Red, White, and Blue Coming Together is an initiative to
unite

America

behind a common vision for our role in the world. After a bitter election
season, which focused attention on the divisions between “Red” and “Blue”
America, this event series will seek to begin the healing process both by
raising awareness about the hidden consensus that already exists in key policy
areas of foreign policy, as well as by facilitating constructive, non-partisan
dialogue on more controversial issues. Red, White, and Blue Coming Together
will be launched as part of AID’s New Year’s Resolution for

America

, which aims to unite

America

’s many
political colors in 2005 in their ongoing struggle to build a “more perfect
union.”  If you would like to organize an event as part of this series, see http://www.aidemocracy.org/toolkit.pdf .

The first half of the series, which will take place in
January and February 2005 to coincide with the presidential inauguration, will
feature a series of town hall events to bring attention to the “hidden
consensus” that already exists for principled U.S. leadership in the world,
based on surveys indicating that overwhelming majorities of Americans support
increased funding to combat AIDS in Africa and greater humanitarian assistance
to expand access to education in developing countries. In light of such accord,
Red, White and Blue Coming Together will feature a series of events focused on
the broad question “What are

America

’s
obligations to the developing world? And what are developing countries
obligations to

America

?”
with an aim towards bringing public attention to the "hidden
consensus" around these issues. In this framework, AID will undertake a
series of follow-up steps to ensure that the

U.S.

fully funds the Millennium
Development Goals, building accountability networks that can meet regularly
with local government representatives to ensure that policymakers act on this
existing public consensus.

After highlighting areas of consensus in the first half of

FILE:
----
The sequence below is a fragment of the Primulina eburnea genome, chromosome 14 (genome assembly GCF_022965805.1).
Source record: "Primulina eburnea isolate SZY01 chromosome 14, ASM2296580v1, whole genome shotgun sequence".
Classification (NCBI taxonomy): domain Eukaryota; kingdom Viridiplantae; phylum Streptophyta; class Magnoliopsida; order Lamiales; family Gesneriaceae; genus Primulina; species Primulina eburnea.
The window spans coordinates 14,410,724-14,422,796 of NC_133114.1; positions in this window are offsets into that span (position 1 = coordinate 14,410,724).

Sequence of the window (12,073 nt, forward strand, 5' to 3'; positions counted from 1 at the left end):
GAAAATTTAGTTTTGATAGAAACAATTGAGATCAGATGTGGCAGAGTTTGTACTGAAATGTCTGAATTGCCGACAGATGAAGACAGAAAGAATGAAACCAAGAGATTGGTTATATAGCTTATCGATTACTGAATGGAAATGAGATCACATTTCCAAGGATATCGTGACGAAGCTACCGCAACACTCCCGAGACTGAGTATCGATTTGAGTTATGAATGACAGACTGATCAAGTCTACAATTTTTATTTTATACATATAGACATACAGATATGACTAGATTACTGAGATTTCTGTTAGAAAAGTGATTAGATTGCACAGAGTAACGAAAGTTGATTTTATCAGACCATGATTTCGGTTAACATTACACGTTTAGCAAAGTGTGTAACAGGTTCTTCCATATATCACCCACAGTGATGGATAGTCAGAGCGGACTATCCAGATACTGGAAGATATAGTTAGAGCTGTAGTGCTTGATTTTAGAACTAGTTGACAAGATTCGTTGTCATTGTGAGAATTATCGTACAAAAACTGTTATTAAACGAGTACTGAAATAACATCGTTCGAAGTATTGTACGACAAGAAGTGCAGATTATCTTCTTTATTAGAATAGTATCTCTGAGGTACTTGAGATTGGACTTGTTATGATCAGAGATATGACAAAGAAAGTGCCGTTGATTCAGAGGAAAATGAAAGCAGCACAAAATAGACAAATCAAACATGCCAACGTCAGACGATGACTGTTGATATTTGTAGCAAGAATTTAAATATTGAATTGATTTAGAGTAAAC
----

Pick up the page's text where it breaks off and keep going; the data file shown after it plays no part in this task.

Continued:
Red, White and Blue Coming Together, the second half of this initiative—which
will take place in March and April to coincide with the second anniversary of
the Iraq war—will feature a series of “common ground” events. The “common ground” town halls will take a
closer look at the issues where public opinion seems sharply divided, but where
common ground may still exist. These events will analyze the questions: “Can
the U.N. be reformed to suit

U.S.

and world interests? What are the prospects for reform?” These town halls will
aim not only to examine concretely where American public opinion differs on the
controversial issue of U.N. reform, but also to identify points of overlap
between the so-called “Red” and “Blue” America. AID will follow this series of
town hall events with follow-up action steps aimed at ensuring that U.S.
citizens’ voices are heard by the UN as it weighs its options for reforming its
own structure—and the international system more broadly—to meet the challenges
of the 21st Century.

At a time when

America

is seen as divided,
Americans for Informed Democracy (AID) hopes to revive our sense of common
purpose. AID believes that the

U.S.

can only develop a sustainable and effective foreign policy if Americans of all
political colors work to understand and respect different viewpoints, actively
searching for common ground. Ultimately, AID hopes that its initiative can act
as a grassroots equivalent to the 9/11 Commission, bringing together Americans
from all perspectives to articulate a constructive, non-partisan series of
recommendations that can renew and sustain American democracy, ensuring
principled

U.S.

leadership in the world.

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